OLYMPUS DIGITAL CAMERAWe all write – most of us actually quite a lot, between emails, newsletters, content creation, text messages, and social media posts.

As we search for our business’ stories and best ways to share them, I wanted to call attention to the mechanism of actually WRITING down those stories. My advice throughout has been (and still is), that there are two positions to consider filling with professionals even if you’re totally bootstrapping your video marketing efforts: From a creative perspective a writer (also called CD: creative director, or copywriter), and from a technical point of view, an editor (who, incidentally also is a copy-editor, fining the story in the footage you shot.

1_StackofBooksI recently hired a company out of London Creative Copywriter to help me with some of my writing for the website (soon to be displayed in its full glory) and two introduction videos.

Although I do all my own writing when it comes to content creation (blog entries, email marketing, and workshops), I felt that the website and the marketing videos needed a copywriter for several reasons:

  1. Writing short-form copy is hard and when you are selling with CTAs (call to actions) you need to be very precise in your communication
  2. I was too close to my own material to see what potential customers would understand and what would make them seek more information about my business. A fresh set of eyes, or a fresh brain was very helpful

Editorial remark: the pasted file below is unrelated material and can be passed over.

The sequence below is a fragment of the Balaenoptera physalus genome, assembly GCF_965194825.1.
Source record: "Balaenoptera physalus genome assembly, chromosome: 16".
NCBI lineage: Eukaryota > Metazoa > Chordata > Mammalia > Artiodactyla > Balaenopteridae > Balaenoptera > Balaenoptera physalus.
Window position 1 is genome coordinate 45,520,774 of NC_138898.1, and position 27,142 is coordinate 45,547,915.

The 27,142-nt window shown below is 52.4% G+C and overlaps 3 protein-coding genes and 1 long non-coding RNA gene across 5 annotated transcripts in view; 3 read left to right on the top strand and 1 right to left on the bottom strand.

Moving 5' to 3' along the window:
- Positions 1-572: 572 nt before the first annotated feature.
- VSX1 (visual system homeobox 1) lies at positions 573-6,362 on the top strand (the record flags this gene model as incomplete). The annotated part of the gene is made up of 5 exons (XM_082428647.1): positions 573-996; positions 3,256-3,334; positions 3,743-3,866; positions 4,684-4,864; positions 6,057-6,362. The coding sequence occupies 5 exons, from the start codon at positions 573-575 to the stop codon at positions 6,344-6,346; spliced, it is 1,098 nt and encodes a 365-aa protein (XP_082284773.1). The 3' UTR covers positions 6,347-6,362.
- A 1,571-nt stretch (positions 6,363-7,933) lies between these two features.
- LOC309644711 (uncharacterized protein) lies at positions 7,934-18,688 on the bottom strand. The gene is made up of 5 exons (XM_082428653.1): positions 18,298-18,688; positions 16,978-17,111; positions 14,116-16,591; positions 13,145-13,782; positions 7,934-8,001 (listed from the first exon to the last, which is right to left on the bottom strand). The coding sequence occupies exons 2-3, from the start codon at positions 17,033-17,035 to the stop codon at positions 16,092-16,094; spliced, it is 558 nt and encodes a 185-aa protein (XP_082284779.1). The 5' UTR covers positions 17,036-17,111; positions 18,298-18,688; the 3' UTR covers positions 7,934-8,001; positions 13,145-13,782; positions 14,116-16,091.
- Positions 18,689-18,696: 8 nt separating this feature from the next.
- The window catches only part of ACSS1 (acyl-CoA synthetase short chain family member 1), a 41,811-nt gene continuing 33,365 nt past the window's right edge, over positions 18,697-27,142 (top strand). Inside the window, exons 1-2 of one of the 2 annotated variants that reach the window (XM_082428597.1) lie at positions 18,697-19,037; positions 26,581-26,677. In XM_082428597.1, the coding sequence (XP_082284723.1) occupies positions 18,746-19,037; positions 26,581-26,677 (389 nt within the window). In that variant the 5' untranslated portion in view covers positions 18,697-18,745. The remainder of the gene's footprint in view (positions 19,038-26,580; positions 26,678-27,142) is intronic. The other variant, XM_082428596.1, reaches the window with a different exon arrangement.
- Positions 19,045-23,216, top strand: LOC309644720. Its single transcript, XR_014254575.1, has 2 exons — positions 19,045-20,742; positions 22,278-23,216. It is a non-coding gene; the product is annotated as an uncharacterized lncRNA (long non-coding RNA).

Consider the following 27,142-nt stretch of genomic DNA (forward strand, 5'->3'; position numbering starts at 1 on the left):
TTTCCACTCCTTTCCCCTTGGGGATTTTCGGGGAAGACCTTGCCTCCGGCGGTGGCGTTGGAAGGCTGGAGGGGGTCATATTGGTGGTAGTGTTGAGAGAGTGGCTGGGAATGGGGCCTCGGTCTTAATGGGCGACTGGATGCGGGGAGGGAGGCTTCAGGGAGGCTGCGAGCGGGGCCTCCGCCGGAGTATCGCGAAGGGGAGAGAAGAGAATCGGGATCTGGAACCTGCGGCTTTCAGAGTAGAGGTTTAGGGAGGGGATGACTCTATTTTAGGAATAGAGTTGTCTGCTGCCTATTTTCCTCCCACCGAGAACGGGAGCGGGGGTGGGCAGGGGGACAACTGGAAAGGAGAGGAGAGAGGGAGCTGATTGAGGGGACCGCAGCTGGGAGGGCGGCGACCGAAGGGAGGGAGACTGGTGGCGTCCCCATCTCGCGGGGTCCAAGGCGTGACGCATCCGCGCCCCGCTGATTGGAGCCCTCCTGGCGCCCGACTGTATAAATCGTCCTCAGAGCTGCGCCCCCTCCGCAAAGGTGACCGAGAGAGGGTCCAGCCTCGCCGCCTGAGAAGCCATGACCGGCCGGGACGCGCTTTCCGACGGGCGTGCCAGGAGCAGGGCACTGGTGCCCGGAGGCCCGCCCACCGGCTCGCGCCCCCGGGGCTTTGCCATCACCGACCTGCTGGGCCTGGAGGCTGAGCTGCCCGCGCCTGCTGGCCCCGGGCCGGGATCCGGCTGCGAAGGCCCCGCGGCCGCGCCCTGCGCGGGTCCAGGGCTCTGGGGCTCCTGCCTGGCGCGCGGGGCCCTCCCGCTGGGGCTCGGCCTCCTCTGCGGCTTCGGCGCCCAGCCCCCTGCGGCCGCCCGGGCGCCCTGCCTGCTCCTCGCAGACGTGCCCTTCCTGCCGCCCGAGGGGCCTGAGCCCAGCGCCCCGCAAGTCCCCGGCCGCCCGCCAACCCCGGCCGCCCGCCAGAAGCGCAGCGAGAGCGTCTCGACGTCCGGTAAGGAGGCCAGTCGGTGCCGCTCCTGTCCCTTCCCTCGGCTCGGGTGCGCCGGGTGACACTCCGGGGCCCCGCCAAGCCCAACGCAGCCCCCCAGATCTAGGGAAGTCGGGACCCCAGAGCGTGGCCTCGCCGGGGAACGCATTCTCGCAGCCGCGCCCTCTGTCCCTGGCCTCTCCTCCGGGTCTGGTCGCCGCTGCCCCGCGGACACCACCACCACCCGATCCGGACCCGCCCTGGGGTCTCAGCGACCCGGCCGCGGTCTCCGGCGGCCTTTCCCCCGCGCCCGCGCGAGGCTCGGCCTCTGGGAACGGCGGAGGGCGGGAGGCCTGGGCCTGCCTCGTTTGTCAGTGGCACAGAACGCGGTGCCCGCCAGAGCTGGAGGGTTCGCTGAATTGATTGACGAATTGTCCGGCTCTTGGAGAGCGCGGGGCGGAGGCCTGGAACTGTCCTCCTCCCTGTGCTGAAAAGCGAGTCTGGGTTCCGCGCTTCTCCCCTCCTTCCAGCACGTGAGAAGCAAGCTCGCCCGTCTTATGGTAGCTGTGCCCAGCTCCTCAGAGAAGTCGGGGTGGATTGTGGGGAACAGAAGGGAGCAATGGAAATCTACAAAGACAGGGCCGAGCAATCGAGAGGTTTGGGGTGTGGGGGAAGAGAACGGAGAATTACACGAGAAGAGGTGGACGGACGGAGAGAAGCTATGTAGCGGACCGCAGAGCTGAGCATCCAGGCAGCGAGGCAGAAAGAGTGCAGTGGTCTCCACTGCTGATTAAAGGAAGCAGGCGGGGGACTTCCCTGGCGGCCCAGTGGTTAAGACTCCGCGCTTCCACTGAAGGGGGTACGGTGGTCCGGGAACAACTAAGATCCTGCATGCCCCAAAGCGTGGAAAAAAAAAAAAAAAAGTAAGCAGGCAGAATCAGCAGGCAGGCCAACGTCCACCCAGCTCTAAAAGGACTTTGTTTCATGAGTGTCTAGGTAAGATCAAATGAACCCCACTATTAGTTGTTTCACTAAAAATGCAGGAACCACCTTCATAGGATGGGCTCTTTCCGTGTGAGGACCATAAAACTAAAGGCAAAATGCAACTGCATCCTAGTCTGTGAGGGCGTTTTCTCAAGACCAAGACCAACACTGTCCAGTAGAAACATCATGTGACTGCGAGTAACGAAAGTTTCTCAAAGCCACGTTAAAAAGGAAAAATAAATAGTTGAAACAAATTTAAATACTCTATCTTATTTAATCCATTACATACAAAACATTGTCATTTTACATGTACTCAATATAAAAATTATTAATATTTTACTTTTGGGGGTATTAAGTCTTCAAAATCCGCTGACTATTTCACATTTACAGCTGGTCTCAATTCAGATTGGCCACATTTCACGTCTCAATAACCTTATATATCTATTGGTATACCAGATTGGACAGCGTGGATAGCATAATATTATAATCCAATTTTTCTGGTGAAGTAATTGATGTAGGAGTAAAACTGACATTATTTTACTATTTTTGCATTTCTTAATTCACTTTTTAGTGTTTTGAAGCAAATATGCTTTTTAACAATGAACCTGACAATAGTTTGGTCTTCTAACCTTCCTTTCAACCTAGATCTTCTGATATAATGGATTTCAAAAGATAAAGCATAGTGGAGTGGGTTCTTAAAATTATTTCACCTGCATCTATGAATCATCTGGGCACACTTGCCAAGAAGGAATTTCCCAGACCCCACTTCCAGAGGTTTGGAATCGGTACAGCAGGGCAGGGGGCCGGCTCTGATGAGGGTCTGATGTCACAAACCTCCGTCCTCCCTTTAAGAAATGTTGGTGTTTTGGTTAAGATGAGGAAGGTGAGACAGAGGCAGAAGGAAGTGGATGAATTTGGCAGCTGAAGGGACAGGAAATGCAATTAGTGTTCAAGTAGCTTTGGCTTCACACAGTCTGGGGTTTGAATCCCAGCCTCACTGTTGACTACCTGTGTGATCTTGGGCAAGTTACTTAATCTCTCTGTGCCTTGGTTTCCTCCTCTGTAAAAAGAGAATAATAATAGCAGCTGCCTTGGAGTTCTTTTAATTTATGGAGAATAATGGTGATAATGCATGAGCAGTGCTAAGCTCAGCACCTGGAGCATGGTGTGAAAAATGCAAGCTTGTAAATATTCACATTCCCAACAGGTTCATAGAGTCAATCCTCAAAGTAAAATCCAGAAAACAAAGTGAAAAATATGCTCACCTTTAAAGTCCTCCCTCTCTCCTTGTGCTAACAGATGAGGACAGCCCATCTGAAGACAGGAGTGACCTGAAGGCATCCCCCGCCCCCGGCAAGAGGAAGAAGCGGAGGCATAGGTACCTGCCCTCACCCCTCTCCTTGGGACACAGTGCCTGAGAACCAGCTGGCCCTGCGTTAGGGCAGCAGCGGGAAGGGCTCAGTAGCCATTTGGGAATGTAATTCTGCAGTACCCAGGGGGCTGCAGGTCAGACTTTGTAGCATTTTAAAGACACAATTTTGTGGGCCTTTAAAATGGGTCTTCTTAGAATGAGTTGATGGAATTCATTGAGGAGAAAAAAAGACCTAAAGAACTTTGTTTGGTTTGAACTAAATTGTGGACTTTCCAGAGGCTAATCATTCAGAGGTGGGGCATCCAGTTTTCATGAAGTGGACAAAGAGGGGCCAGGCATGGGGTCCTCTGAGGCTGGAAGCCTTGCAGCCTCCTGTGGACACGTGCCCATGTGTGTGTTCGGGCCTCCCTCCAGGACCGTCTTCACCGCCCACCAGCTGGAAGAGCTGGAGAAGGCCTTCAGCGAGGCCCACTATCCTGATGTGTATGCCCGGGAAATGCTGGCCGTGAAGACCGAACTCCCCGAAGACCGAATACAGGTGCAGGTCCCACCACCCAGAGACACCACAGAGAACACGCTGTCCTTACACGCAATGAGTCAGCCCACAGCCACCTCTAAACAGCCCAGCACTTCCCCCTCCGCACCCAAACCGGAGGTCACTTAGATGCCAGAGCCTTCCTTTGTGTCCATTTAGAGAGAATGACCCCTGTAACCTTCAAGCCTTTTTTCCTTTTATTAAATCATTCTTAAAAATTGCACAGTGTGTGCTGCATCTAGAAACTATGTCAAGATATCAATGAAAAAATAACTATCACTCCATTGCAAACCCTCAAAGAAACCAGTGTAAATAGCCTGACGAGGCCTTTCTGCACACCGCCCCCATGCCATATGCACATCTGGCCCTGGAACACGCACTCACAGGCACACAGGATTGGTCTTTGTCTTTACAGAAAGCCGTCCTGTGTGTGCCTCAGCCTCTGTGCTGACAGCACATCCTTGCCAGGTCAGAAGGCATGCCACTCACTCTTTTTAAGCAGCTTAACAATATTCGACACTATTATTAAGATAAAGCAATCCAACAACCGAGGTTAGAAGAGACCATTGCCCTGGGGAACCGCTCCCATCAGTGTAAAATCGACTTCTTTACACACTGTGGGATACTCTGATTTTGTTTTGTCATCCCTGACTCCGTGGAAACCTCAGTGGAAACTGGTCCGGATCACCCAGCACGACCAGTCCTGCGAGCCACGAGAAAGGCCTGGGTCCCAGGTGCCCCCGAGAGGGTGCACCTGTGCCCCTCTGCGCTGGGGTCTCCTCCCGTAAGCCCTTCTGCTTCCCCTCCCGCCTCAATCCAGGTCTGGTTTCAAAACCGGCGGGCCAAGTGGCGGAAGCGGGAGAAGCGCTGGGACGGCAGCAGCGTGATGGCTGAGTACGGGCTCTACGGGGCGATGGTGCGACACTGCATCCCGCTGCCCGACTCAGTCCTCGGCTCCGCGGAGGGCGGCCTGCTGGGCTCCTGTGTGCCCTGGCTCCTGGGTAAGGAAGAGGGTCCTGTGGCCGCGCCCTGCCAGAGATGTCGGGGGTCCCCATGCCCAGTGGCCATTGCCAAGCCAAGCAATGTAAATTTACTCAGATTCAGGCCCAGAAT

3. I’ve been procrastinating on the home-page since January (!) – indeed… writing a brief, hiring a writer and paying (!) a writer was going to be my ticket to end the procrastination

But, with every “pro” list, come a few “cons”. To make sure your “cons” list remains super short, here a few things to look out for when hiring a copywriter:

  1. First and foremost: Writing for video is a specialty skill. Make sure you hire a writer who has experience and ask for completed video samples. If you don’t love them, don’t hire
  2. Allow enough time (and budget) for a copywriter to get to know you and your business
  3. To speed up the process, hire a copywriter who either has experience writing for your niche, or is your target audience
  4. Don’t be shy to interview several copywriters. If you go with a company over a freelancer, make sure you interview the writer who will be assigned to you before you make a commitment
  5. Set enough of your time aside to go through what the copywriter has written and give detailed and extensive feedback. Having someone else write for you is not necessarily a time-savings. It’s an outsourcing of skill not time
  6. Similarly, allow enough of your time to write a full brief to make sure your writer knows were to go with his or her copy
  7. Finally: Don’t be shy to redirect a writer. They want and need your feedback to do their job well, so tell them what works and what doesn’t
  8. Let the copy ‘marinate’ a bit. I like to sit on it for a few hours, or even a day or two to let it sink in. You might very well have some ideas or feedback that needs time to emerge

Incidentally Creative Copywriter just posted a blog on copywriting tips by 99 seasoned writing pros. My favorites are:

  • Cut the Bull Shit
  • Keep it short
  • What do we want the audience to do and what is stopping them from doing it?
  • Write in pictures, not words
  • Don’t speak at the customer, speak with them

Let me know what your favorites are, or if you have any tips of your own.

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